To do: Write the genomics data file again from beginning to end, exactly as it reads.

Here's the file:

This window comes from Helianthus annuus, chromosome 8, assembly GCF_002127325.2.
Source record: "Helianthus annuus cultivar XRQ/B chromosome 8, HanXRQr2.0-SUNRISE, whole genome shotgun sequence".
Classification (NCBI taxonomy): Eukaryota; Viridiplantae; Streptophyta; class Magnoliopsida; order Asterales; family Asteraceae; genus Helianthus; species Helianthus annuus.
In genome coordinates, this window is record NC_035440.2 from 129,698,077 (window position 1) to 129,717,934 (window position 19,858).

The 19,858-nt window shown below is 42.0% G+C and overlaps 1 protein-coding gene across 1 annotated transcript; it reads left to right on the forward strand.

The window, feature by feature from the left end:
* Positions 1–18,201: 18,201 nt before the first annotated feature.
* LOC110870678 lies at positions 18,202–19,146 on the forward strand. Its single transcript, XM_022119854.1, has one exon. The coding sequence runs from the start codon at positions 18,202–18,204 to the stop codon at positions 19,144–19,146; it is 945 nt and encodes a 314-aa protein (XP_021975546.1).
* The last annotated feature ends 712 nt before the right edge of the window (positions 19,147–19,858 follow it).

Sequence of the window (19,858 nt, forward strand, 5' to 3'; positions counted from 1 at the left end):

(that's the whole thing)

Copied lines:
This window comes from Helianthus annuus, chromosome 8, assembly GCF_002127325.2.
Source record: "Helianthus annuus cultivar XRQ/B chromosome 8, HanXRQr2.0-SUNRISE, whole genome shotgun sequence".
Classification (NCBI taxonomy): Eukaryota; Viridiplantae; Streptophyta; class Magnoliopsida; order Asterales; family Asteraceae; genus Helianthus; species Helianthus annuus.
In genome coordinates, this window is record NC_035440.2 from 129,698,077 (window position 1) to 129,717,934 (window position 19,858).

The 19,858-nt window shown below is 42.0% G+C and overlaps 1 protein-coding gene across 1 annotated transcript; it reads left to right on the forward strand.

The window, feature by feature from the left end:
* Positions 1–18,201: 18,201 nt before the first annotated feature.
* LOC110870678 lies at positions 18,202–19,146 on the forward strand. Its single transcript, XM_022119854.1, has one exon. The coding sequence runs from the start codon at positions 18,202–18,204 to the stop codon at positions 19,144–19,146; it is 945 nt and encodes a 314-aa protein (XP_021975546.1).
* The last annotated feature ends 712 nt before the right edge of the window (positions 19,147–19,858 follow it).

Sequence of the window (19,858 nt, forward strand, 5' to 3'; positions counted from 1 at the left end):